21. You have made quite a brave move doing this. Think the worst case scenario here...you move in to house 2 in 12 weeks time. Seller 1 has failed to sell and he knows that the guy that shafted him has moved in 2 doors down. The buying season is drawing to an end by then, so he is then stuck in his house until Spring. I would make sure my home and car was well insured. I'd also want to install CCTV (just in case this guy really gets wound up and takes his revenge on your car or house). Even worse, he may physically attack you or your family! You are braver than me! I can see this from the other guy's perspective, as I have been attempting to sell my home for over 1 year and have had horrendous bad luck. I decided to refurbish it last May ready to put it on the market. The builder doing the work (our neighbour across the road) said he wanted to our place after 3 days working on the place. He was splitting up with his wife and she was going to be staying here and he would move in with his new girlfriend. Anyway, we accepted an "unconditional offer" from the builder. The offer was about 8% less than we could achieve on the open market, but we figured it would be less hassle as we had no EA fees and didn't need a HIP (as we weren't actively marketing the house). Anyway, the builder then said he wasn't making any money on our job (as he was doing the work for his ex-wife) so he would only work on the house between paid jobs. He just worked a half day here and there whenever he had time. After 1 month or so he said buying our house WAS conditional on him selling his place across the road, due to the credit crunch. Anyway, we said we would wait until his place was sold. He finally sold his place in August, but got £32,500 below original asking price. His ex-wife then came round and said she wasn't buying our place - she couldn't afford it. She then ended up buying a 1 bed bungalow around 10 miles away. So we discovered we had wasted 3 months waiting for the builder and now had to try advertising and selling our house on the last week in August. :angry:The only good thing was we only gave the builder half the money he had originally quoted for doing the work! So we start advertising via an on-line EA, set-up our own website to advertise the house and advertise it on the free websites. We receive an offer (£20K higher than we were selling to the builder) in October from a buyer who has sold their house, but they are in a chain. This chain collapses within 2weeks and we back to square 1! We get fed up with trying to sell our home ourselves - idiots phoning up wanting to rent it for £650/month, other idiots making appointments and not showing, other on-line house seller websites ringing up wanting us pay to advertise on their site etc. Most people were put off by the rear garden needing work (as we filled in 2 koi ponds and the builder told us to leave the garden as is and he would finish it himself). We spend £2K having the garden landscaped and then we put the house with a proper EA in May who advises putting it at an asking price of OIEO £230K, £10K more than we were originally marketing the place for. The EA gets 3 cash buyers up (2 have STR and are renting and number 3 is moving back to the UK from Australia). So one cash buyer doesn't put in an offer as they thought the house/garden was too small. Receive 1 offer for £10K below the O/O price (i.e. our original asking price when advertising it ourselves) which we reject. They increase to £222.5K, but won't go any higher - we reject this offer. The people from Oz say they love the house, which is only 10 miles from their Son and they offer us exactly the asking price, so we immediately accept. They want us to move out by 06/09/10,which we say is fine by us. We instruct our solicitors to get deal done quickly and we think that they are unlikely to pull-out due to the tight timescales (as their 40ft container arrives in the UK on 06/09/10)everything is going through okay and they make a second appointment on Sunday to measure up and ask some questions. We immediately got the impression that they had cooled - didn't really ask many questions and they were saying their teak dining table wouldn't fit in the conservatory. We have arranged for our neighbours to come around and meet the new people - they say they don't have time as their Son is playing cricket! So we ended up having the neighbours round without meeting the new people. The problem was they had a 4 bed place in Oz and could only afford a 2 bed bungalow when coming back to the UK (well in Essex anyway). Get a call from the EA on Monday morning and I knew he was phoning to say the buyers had pulled out. They had found a bigger bungalow in Mildenhall - 50 miles from their Son. So they have decided their teak dining room table is more important than getting a nice house near their Son! Now I'm a Christian and I don't believe you should wish ill of other people and, despite being from Glasgow, I'm not a violent man. But after seeing what these people have done to us, I feel myself wishing that their container with their precious dining table gets swept off the container ship - this would be Karma in my opinion. I'm really hoping I don't bump into these f*****s in Tesco as I feel like beating the living s**t out of them! The guy is bigger and heavier than me, but I swear I'll take a swing at him if I bump into him in the street! As I previously said, you are a brave man moving into a house 2 doors down from somebody that you have shafted! On a more positive note, the other cash buyers have also been seen in our street on Sunday. Their Jaguar has been clocked at various times over the past few weeks. They probably got a fright when they saw the "SOLD STC" sign on Sunday, but the EA has contacted them to see if they want to increase their offer. They clearly like our house, but are reluctant to pay full asking as they are cash buyers. The fact remains that our place is still priced at £10-20K below similarly sized bungalows and is in better condition than most of the other places.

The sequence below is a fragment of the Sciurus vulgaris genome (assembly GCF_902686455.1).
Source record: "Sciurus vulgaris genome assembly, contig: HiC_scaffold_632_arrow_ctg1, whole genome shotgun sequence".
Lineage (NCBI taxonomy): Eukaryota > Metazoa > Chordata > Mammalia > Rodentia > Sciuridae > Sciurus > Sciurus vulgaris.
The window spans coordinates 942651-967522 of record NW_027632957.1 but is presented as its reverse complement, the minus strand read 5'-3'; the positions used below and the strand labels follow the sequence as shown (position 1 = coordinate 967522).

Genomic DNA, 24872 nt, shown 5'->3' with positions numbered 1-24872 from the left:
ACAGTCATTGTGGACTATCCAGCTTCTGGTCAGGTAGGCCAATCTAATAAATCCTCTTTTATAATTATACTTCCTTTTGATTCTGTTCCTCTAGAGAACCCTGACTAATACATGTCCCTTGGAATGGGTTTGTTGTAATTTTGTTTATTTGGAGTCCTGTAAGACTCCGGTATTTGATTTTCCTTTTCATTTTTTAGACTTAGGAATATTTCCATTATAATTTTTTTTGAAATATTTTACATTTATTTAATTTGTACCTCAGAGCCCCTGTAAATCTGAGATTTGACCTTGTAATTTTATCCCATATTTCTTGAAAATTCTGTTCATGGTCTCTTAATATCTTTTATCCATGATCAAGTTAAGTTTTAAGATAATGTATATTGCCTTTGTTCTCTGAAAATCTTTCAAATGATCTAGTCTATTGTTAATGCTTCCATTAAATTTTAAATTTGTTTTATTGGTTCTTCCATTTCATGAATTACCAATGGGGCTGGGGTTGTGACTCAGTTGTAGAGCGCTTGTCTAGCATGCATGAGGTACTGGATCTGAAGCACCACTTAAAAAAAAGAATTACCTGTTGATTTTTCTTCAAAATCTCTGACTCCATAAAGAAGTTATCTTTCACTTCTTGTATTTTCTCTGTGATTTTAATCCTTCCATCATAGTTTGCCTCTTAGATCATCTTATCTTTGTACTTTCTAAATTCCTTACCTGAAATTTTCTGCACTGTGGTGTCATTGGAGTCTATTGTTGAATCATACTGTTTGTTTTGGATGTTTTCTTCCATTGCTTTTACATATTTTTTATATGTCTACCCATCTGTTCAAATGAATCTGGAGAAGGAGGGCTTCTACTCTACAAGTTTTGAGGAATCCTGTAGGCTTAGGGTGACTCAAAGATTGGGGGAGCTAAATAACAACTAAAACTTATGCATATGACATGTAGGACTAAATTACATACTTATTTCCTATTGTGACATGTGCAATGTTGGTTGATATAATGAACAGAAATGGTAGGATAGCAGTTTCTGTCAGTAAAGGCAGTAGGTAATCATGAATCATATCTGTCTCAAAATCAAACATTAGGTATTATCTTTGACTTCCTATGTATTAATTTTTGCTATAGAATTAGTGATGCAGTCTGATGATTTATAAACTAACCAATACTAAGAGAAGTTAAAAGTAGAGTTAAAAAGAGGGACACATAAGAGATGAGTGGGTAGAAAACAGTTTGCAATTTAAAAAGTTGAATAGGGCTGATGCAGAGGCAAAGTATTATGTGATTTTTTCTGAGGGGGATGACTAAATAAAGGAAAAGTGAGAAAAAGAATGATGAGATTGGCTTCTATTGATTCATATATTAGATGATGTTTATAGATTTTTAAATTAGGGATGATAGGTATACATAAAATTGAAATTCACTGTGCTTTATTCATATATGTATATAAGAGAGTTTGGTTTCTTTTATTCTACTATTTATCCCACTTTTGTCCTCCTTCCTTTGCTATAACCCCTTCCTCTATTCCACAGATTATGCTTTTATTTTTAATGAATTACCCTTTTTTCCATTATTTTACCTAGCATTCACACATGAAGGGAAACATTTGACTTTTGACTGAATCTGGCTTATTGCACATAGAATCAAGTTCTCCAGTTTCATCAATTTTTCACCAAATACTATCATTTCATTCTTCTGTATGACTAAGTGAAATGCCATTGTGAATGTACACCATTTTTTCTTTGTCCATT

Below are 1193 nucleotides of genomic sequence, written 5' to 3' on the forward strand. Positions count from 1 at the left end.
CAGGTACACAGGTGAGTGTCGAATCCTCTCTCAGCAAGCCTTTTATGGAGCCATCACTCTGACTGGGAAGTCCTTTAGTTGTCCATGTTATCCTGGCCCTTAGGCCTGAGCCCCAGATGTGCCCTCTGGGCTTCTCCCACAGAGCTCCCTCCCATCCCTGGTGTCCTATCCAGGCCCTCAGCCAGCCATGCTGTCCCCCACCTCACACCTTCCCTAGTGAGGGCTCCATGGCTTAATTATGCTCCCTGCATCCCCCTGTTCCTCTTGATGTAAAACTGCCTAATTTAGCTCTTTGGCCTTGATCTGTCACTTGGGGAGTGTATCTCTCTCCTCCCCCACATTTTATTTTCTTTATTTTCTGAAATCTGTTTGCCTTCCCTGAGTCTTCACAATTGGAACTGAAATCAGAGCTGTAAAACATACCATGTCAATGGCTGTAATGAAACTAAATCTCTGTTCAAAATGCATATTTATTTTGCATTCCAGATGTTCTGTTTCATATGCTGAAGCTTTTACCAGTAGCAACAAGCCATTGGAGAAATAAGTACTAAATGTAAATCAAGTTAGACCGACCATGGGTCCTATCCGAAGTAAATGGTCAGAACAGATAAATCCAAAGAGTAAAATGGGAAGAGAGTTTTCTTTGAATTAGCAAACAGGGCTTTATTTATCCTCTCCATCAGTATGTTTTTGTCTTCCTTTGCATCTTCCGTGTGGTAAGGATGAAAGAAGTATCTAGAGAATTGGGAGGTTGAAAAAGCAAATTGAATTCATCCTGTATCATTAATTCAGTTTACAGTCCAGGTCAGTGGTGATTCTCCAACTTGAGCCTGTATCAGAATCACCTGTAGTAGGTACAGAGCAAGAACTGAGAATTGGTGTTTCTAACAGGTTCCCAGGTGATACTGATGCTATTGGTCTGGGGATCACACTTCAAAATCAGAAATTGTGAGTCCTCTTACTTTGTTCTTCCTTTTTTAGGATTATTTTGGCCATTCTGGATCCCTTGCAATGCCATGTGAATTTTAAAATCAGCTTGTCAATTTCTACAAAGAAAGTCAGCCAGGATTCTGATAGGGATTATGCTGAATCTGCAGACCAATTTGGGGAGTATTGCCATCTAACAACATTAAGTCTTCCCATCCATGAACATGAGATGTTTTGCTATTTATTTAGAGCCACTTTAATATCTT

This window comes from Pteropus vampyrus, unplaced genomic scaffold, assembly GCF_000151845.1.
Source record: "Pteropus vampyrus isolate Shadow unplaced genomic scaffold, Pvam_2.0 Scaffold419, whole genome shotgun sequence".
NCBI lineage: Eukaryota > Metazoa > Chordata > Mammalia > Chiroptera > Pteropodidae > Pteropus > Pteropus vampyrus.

22. They seem to be expecting £10K buyers premium on example one, unless the people who made the listing failed GCSE arithmetic.